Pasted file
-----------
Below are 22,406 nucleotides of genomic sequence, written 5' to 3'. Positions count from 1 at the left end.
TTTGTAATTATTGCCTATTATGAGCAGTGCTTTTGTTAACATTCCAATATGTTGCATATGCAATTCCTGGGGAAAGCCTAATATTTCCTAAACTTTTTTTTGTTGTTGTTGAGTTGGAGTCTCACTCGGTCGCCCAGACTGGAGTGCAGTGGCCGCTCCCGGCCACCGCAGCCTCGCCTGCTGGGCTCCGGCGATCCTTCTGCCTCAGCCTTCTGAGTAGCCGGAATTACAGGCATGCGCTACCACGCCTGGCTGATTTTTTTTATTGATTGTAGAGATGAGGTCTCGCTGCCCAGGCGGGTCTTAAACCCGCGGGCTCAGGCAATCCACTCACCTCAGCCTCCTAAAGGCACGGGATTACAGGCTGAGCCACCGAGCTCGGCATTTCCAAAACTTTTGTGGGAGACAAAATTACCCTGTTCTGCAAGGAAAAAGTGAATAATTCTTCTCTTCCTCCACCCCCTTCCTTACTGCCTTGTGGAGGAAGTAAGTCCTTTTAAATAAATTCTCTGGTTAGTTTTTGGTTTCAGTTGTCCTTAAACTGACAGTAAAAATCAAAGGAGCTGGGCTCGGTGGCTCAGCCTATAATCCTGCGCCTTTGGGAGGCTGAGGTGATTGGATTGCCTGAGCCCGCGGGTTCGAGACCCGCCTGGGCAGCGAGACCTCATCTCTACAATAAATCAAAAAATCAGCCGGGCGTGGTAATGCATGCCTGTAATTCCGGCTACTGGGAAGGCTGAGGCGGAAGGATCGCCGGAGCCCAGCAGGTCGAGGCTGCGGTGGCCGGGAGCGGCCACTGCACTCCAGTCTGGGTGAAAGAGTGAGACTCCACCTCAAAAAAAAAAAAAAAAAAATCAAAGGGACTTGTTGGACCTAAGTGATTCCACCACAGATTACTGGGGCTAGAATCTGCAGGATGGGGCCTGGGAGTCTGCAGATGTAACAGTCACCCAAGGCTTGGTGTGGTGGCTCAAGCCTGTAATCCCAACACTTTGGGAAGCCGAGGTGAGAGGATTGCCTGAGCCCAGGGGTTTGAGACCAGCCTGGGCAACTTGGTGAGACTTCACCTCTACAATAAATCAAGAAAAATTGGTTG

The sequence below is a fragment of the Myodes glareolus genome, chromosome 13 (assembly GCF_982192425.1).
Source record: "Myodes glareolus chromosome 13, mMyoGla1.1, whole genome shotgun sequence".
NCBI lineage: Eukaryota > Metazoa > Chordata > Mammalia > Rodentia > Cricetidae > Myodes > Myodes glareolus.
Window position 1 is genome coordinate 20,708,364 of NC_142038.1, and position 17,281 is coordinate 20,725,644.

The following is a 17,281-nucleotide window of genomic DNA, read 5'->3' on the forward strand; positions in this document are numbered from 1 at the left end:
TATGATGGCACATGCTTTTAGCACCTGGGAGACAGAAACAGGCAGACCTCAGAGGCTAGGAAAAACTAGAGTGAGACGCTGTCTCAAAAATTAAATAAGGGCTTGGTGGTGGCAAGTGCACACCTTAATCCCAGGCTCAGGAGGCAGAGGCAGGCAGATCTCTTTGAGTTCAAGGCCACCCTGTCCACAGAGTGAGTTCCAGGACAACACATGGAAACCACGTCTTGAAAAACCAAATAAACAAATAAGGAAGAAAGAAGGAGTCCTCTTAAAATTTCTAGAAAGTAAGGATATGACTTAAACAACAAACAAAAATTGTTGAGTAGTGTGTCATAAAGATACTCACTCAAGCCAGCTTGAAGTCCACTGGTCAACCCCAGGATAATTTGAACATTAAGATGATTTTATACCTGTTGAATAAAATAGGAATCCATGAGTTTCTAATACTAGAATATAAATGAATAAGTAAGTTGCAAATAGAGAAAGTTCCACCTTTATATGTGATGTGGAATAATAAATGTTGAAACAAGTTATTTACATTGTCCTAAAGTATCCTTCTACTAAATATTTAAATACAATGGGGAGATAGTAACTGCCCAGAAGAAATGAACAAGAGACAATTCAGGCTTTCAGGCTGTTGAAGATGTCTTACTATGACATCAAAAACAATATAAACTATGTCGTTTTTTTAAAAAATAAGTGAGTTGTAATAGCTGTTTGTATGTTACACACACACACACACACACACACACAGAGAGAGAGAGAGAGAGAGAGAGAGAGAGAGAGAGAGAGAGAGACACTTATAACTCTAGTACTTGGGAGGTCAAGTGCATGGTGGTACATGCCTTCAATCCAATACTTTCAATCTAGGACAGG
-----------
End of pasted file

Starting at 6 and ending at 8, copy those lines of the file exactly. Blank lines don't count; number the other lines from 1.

Window position 1 is genome coordinate 20,708,364 of NC_142038.1, and position 17,281 is coordinate 20,725,644.

The following is a 17,281-nucleotide window of genomic DNA, read 5'->3' on the forward strand; positions in this document are numbered from 1 at the left end:
TATGATGGCACATGCTTTTAGCACCTGGGAGACAGAAACAGGCAGACCTCAGAGGCTAGGAAAAACTAGAGTGAGACGCTGTCTCAAAAATTAAATAAGGGCTTGGTGGTGGCAAGTGCACACCTTAATCCCAGGCTCAGGAGGCAGAGGCAGGCAGATCTCTTTGAGTTCAAGGCCACCCTGTCCACAGAGTGAGTTCCAGGACAACACATGGAAACCACGTCTTGAAAAACCAAATAAACAAATAAGGAAGAAAGAAGGAGTCCTCTTAAAATTTCTAGAAAGTAAGGATATGACTTAAACAACAAACAAAAATTGTTGAGTAGTGTGTCATAAAGATACTCACTCAAGCCAGCTTGAAGTCCACTGGTCAACCCCAGGATAATTTGAACATTAAGATGATTTTATACCTGTTGAATAAAATAGGAATCCATGAGTTTCTAATACTAGAATATAAATGAATAAGTAAGTTGCAAATAGAGAAAGTTCCACCTTTATATGTGATGTGGAATAATAAATGTTGAAACAAGTTATTTACATTGTCCTAAAGTATCCTTCTACTAAATATTTAAATACAATGGGGAGATAGTAACTGCCCAGAAGAAATGAACAAGAGACAATTCAGGCTTTCAGGCTGTTGAAGATGTCTTACTATGACATCAAAAACAATATAAACTATGTCGTTTTTTTAAAAAATAAGTGAGTTGTAATAGCTGTTTGTATGTTACACACACACACACACACACACACACAGAGAGAGAGAGAGAGAGAGAGAGAGAGAGAGAGAGAGAGAGAGACACTTATAACTCTAGTACTTGGGAGGTCAAGTGCATGGTGGTACATGCCTTCAATCCAATACTTTCAATCTAGGACAGG